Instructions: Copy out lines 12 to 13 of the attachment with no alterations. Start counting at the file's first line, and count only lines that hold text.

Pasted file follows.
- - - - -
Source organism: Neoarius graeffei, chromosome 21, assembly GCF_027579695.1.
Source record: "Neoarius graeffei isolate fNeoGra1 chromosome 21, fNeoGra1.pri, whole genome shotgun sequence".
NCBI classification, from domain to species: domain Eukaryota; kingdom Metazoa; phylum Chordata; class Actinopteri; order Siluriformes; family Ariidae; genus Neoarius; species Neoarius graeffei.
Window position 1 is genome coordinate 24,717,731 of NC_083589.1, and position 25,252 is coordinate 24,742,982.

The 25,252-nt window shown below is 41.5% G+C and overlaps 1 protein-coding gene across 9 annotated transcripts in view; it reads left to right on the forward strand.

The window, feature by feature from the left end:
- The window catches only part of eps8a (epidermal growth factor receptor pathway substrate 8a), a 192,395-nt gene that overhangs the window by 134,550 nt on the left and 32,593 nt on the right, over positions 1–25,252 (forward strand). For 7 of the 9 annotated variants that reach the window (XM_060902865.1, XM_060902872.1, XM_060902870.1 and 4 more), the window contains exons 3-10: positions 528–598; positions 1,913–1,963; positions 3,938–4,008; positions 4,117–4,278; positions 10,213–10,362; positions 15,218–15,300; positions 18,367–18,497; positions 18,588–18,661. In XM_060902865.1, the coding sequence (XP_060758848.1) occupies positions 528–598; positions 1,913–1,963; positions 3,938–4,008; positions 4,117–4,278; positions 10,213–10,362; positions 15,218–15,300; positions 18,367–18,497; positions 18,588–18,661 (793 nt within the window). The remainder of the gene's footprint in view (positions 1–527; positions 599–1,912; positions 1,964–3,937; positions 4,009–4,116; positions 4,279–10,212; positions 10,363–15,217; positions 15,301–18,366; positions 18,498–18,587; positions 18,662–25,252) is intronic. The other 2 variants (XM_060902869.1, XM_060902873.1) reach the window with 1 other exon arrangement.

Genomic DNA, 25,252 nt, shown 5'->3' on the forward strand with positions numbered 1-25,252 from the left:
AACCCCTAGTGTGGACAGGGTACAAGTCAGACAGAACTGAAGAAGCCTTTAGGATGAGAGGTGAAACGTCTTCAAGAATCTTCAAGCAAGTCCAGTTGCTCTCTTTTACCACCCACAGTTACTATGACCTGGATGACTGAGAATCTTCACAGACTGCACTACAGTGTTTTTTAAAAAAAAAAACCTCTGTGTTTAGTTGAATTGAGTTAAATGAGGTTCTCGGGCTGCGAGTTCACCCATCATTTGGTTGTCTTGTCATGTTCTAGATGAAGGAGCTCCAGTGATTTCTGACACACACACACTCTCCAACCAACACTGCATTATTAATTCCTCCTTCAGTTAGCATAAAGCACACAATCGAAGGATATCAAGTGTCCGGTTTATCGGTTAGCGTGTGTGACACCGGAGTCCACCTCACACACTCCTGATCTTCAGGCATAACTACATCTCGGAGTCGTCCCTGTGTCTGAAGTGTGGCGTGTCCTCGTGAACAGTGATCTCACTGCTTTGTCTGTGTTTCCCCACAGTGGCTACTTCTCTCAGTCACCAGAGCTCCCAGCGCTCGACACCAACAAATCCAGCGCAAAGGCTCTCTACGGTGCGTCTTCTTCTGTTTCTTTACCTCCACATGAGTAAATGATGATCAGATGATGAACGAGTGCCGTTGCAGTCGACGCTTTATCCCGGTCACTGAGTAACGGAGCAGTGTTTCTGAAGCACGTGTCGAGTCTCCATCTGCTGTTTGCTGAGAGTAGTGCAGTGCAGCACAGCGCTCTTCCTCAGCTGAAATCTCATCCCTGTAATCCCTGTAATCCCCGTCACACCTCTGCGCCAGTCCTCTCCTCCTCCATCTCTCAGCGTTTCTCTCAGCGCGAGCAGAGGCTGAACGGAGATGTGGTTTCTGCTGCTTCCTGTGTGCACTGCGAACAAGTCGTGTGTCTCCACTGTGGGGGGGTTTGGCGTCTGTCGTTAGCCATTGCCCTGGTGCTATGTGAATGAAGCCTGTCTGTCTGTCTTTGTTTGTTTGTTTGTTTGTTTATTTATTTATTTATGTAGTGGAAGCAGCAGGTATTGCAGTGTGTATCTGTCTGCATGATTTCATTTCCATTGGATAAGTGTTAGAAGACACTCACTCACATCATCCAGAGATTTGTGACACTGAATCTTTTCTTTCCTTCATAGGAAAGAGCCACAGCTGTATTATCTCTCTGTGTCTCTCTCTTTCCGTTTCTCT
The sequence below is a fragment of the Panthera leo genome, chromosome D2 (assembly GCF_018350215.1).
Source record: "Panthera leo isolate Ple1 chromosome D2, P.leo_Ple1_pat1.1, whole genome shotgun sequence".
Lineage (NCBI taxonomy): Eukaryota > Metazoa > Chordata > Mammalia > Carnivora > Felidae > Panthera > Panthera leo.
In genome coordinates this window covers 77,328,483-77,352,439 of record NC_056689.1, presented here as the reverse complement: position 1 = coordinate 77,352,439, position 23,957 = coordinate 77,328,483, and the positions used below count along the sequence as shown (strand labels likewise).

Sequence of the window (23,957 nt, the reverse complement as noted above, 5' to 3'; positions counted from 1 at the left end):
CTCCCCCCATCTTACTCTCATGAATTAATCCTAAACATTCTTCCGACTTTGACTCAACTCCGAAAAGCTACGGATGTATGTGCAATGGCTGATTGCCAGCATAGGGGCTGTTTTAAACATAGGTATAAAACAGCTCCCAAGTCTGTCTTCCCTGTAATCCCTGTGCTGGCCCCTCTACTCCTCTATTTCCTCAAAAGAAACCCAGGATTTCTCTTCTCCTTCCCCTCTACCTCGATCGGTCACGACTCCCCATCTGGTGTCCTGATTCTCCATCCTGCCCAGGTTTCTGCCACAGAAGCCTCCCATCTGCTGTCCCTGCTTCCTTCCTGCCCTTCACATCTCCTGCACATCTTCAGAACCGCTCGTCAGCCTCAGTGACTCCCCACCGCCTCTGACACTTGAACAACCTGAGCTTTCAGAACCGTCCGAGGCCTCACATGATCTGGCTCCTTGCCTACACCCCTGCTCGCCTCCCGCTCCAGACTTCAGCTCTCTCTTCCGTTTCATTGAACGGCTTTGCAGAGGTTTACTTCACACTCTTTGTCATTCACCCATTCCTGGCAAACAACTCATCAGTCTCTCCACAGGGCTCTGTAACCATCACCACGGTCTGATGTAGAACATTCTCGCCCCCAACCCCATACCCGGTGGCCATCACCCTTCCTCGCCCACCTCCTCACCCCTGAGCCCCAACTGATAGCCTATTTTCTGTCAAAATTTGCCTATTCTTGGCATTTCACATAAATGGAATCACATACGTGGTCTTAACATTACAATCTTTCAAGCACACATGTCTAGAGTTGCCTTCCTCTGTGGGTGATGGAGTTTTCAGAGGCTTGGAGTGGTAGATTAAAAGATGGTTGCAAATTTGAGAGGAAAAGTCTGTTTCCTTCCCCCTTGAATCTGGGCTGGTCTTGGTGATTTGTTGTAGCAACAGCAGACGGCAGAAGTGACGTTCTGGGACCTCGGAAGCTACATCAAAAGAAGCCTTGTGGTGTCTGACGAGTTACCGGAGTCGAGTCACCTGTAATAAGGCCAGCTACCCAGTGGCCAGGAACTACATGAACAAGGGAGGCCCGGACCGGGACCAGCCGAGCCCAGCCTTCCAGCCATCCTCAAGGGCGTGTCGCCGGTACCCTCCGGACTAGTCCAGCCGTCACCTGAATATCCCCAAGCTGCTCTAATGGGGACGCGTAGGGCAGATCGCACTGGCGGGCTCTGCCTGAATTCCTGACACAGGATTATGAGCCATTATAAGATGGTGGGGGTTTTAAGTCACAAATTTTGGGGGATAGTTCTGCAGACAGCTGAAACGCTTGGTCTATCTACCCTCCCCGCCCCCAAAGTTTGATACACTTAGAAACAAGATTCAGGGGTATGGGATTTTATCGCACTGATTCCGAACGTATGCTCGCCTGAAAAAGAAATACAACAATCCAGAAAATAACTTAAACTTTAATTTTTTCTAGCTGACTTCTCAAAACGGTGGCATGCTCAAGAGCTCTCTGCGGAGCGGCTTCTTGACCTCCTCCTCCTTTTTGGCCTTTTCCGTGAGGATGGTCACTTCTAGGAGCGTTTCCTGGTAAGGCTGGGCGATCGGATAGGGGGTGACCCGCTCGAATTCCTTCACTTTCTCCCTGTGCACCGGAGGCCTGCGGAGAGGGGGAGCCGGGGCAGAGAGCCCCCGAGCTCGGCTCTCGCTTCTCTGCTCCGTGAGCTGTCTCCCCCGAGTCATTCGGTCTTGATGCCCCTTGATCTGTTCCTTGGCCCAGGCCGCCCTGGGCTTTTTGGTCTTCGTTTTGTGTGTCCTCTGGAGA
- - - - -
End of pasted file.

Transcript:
Lineage (NCBI taxonomy): Eukaryota > Metazoa > Chordata > Mammalia > Carnivora > Felidae > Panthera > Panthera leo.
In genome coordinates this window covers 77,328,483-77,352,439 of record NC_056689.1, presented here as the reverse complement: position 1 = coordinate 77,352,439, position 23,957 = coordinate 77,328,483, and the positions used below count along the sequence as shown (strand labels likewise).